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Nels Cline / Vinny Golia - The Entire Time

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Artist: Nels Cline / Vinny Golia

Album: The Entire Time

Label: Nine Winds

Review date: Oct. 25, 2004

Yes, it’s true: though they've been playing as a duo for 30 years, Vinny Golia and Nels Cline have never released a duo recording. Golia plays just about every member of the woodwind family there is – from ocarina to the elephantine Tubax – while Cline is one of the most prodigious and creative guitarists around, bringing his unmistakable tone and aesthetic to an absurd range of projects, from Mike Watt and Wilco to Carla Bozulich’s Red Headed Stranger tribute to his own improv trios or the occasional free slugfest with Gregg Bendian. You wanna play six degrees of musical separation? Nels is the linchpin who can get you from Julius Hemphill to the Stooges in three easy steps!

As a longtime fan of the Vinny Golia Quintet – whose manic energy, insane chops workouts, and fascinatingly overgrown compositions suit these gentlemen’s skills to a tee – I was initially a bit surprised to find that these duets are primarily restrained and even somewhat moody. Absent from much of this music is the trademark angular propulsion I’d expected. But is this good or bad? Well, it’s mostly just fine, although I must confess the results aren’t quite so memorable. For one thing, this is a very long disc that occasionally loses focus: it’s not just that the opening “Divining” and the closing “Destination Deeth” are overly long and ramble to a baffling number of musical places, it’s also that the album covers so many different territories that it oddly seems to lack an identity. Perhaps this is because each player seems hell bent on using as many instruments as possible – Golia employs his usually battery of reeds but also brings along a stritch (which he uses in some appropriate double-horn madness on “Opus de Kirkus,” a tribute to Rahsaan Roland Kirk) and the Asian dzi (which combines with Cline’s steel string guitar for the weird slice of exotica “Tiny Boxes Speak Her Name”), while Cline loads up on the pedals and electronics even as he ropes in the 12-string, nylon string, steel string, and baritone guitars.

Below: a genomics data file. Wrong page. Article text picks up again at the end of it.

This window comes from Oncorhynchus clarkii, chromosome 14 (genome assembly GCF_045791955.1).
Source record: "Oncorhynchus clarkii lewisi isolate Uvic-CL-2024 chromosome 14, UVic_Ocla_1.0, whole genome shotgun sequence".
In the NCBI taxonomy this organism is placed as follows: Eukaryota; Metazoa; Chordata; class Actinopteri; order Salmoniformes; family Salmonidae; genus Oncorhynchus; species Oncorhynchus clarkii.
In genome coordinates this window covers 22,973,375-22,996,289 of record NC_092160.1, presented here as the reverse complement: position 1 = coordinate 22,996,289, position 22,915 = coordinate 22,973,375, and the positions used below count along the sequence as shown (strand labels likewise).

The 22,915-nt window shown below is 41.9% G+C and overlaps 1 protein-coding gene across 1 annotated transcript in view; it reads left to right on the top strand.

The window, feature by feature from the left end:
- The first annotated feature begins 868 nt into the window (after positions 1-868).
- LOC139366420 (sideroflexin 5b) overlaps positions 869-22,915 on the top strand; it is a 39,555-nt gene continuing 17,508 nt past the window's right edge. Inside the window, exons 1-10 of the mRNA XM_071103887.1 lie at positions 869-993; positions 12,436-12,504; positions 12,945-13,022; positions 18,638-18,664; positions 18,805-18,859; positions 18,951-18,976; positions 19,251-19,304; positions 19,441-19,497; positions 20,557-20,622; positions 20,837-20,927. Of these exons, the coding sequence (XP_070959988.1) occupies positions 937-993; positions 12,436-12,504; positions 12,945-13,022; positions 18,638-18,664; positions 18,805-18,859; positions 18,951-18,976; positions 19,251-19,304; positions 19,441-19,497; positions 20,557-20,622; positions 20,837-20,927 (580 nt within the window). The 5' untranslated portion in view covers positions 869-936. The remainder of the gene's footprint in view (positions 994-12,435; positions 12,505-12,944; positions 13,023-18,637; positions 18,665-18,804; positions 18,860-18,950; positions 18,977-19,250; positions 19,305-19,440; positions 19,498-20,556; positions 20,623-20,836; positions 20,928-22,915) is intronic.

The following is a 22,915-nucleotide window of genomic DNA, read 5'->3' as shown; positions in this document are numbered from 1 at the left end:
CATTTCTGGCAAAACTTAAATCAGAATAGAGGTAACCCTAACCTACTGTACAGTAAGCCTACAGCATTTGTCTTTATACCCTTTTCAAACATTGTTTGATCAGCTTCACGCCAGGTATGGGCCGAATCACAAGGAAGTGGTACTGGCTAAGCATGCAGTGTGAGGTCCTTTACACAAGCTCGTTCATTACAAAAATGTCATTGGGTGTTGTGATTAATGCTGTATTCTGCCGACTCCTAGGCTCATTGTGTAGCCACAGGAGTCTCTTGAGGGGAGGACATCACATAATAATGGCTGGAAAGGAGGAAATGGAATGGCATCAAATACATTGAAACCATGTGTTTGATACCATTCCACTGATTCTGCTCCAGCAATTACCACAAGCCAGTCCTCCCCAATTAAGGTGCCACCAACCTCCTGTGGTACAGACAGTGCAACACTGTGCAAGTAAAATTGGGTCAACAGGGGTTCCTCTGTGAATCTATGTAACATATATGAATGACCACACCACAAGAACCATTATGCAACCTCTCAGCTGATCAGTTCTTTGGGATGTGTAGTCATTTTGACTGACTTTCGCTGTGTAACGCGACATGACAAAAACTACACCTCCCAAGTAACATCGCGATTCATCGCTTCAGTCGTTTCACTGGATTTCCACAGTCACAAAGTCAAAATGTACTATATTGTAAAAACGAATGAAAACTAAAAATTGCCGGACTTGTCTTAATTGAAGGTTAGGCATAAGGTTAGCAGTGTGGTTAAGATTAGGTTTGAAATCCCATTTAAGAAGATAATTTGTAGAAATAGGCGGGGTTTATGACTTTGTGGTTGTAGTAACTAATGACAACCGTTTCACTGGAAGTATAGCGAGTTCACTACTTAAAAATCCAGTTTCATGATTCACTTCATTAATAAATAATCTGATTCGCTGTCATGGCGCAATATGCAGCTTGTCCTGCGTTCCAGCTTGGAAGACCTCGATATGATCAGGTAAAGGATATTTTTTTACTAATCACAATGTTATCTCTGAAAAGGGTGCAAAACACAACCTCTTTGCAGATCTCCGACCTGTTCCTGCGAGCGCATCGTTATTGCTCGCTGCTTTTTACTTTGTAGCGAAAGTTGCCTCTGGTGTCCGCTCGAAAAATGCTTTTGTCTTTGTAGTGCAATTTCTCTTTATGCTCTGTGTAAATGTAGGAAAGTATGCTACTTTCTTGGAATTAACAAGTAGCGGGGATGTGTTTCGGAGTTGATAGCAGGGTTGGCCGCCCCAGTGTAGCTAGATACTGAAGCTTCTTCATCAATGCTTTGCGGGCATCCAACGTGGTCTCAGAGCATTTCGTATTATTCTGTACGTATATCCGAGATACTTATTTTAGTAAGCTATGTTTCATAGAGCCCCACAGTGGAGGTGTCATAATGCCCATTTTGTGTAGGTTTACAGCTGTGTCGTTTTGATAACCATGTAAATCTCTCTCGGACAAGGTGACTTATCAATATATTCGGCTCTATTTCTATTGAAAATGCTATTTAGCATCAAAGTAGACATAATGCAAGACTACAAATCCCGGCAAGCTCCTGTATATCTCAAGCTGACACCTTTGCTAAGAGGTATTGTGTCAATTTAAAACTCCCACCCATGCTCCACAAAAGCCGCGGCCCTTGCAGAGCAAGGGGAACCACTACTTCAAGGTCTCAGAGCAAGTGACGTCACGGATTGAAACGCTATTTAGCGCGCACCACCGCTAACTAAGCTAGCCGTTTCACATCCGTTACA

Who knows? Some might dig the ceaseless variety, from chunky rhythmic pieces like “Smooth Surface, the Canals” (whose two performances here occasionally gesture towards Shakti, of all things) to the sweet acoustic pastoralism of “City Snow Stories” or “Fond Rememberances of Luther Talbot” (which hearken back to the pair’s old Quartet Music recordings in the late 1970s and early 1980s), all the way to howling electricity and multiphonics that crop up regularly throughout these pieces. But no matter how much I love these guys, there’s something about The Entire Time that doesn't quite hold together.

By Jason Bivins

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